The scout's guide to Saturday

Start the day with…

Pittsburgh vs. Notre Dame (12:00 PM ET, ABC)

Loving the guard play

Take a good look at Pittsburgh offensive guard Lucas Nix. The 6-6, 310-pounder is a plus athlete inside who can bend, displays natural fluidity in space when asked to pass protect and is quick to fire off the ball and seal inside. He’s not a dominant in-line guy, but he’s tough to disengage from, plays with natural power and runs his legs hard through contact. Therefore, watching to see how quickly/effectively he can get out and seal defenders like Notre Dame MLB Manti Te’o will be a nice matchup to watch.

Flip next to…

Oklahoma State vs. Texas A&M (3:30 PM ET, ABC)

The quarterbacks rule in this one

Texas A&M QB Ryan Tannehill

TannehillICONTannehill can sling the football.

Tannehill is a former high school quarterback who made the move to wide receiver as a freshman, only to move back to quarterback in 2010. He’s a “plus” athlete with a natural feel for the game, can make all the throws and knows how to buy time for himself in the pocket. He also does a nice job finding secondary options, but after being thrown back into the quarterback spot last year with only limited experience at the college level, pay close attention to his overall comfort level this year in the offense. Head coach Mike Sherman is a great mentor for Tannehill and his west coast style offense fits Tannehill’s skill set to a tee. Therefore, I will be looking to see if Tannehill’s speed of play picks up this year and if he becomes a quicker decision maker from the pocket, which should come with more time/development.

Oklahoma State QB Brandon Weeden

Weeden is a former professional baseball player who came to the Oklahoma State program in 2007 and will be 28 years old by the time the 2011 season wraps up. Nevertheless, he spins a clean football, gets the ball out of his hands quickly and is as comfortable in his offense as any quarterback in the country. Therefore, like most of these spread quarterbacks, I want to see how Weeden handles pressure when his initial read isn’t on. Is he at a point where he not only can find a secondary wideout, but quickly get his feet around, decipher the defense and accurately deliver the football? He had a tendency to throw blind into coverage a lot last season. Therefore, evaluating how he handles himself in the face of pressure with be key in determining just how quickly he can come in and play at the next level, which will be key when factoring in his age.</p>

At halftime turn to…

Arkansas vs. Alabama (3:30 PM ET, CBS)

Top-tier WR/CB showdown

Arkansas WR Greg Childs will play this week after missing week three following the death of his grandmother. Childs is a tall, coordinated wideout with a physical element to his game when asked to adjust and go get the football. He’s a better route runner than given credit for, especially in the three-step game and can win in jump ball situations down the field. However, vs. a physical/talented Alabama secondary, watch to see how quickly he can beat press and get into his route. He’s not a big time athlete, but if he can win with his short-area quickness/physicality off the snap, he’s not only going to have success Saturday, but at the next level as well.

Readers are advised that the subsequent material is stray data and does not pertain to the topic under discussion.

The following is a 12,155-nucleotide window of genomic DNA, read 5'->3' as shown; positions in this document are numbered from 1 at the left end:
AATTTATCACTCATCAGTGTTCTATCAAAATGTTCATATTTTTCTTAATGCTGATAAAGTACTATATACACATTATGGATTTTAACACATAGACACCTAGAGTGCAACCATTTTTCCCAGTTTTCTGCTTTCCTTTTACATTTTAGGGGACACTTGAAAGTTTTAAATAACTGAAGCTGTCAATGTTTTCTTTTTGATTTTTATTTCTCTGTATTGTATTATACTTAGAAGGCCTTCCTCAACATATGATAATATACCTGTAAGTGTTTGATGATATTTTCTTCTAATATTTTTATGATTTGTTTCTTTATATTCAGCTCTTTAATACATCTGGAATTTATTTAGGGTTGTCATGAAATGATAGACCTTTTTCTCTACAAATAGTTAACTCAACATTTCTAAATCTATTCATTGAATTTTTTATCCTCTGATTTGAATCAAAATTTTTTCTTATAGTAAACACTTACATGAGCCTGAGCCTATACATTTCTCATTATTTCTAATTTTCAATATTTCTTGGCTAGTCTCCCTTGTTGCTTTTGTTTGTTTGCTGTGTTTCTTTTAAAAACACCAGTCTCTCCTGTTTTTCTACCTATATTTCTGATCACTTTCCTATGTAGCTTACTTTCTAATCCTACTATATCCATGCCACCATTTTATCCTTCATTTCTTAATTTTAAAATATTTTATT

The one corner who will be responsible to keep Childs in check most likely will be Alabama’s junior standout Dre Kirkpatrick. The 6-2, 205-pound corner has the length, size and physicality to get into Childs off the line. However, it’s his technique, patience and balance that will be tested consistently vs. the bigger Childs. Therefore, watch to see how often he can properly press Childs off the line and re-route. If he can do that consistently, at his size and with his athleticism, he could end up being the top corner prospect in the draft.


LSU vs. West Virginia (8:00 PM ET, ABC)

Corner will bait, but can he hook a quarterback?

Smith ICONSmith is going to have to use his head in this one.

What else needs to be said about LSU CB Morris Claiborne? Watching tape of him this week there is a noticeable difference in his overall bend, footwork and balance in his drop from last year to this year. This season he crouches much lower and is cleaner out of his breaks, which allows him to be more explosive when closing on the football. He’s coming off a two-interception performance last week vs. Mississippi State and at this point I just want to continue to monitor the kid's consistency. He’s a fluid, long armed kid with a lot of talent, but just watching to see that there is no let up to his game or that he begins to start believing the hype about how good he is will be key for him moving forward. However, from everyone I’ve talked with about his mental make-up, that shouldn’t be problem.

Finally, where is West Virginia QB Geno Smith at in his development? The 6-3, 215-pound junior is a talented kid. He can spin the football down the field, buy second lives in the pocket and is a threat both with his arm and his legs. However, when plays break down he typically has the athletic ability to simply outpace opposing defenders and create on the perimeter. But, against LSU, he isn’t going to have that same kind of luxury. Therefore, watching to see his decision making process against a fast, aggressive pressure packed defense will be a nice measuring stick to see where he’s at in terms of potentially maturating into an NFL quarterback prospect at this stage.

Follow me on twitter: @WesBunting

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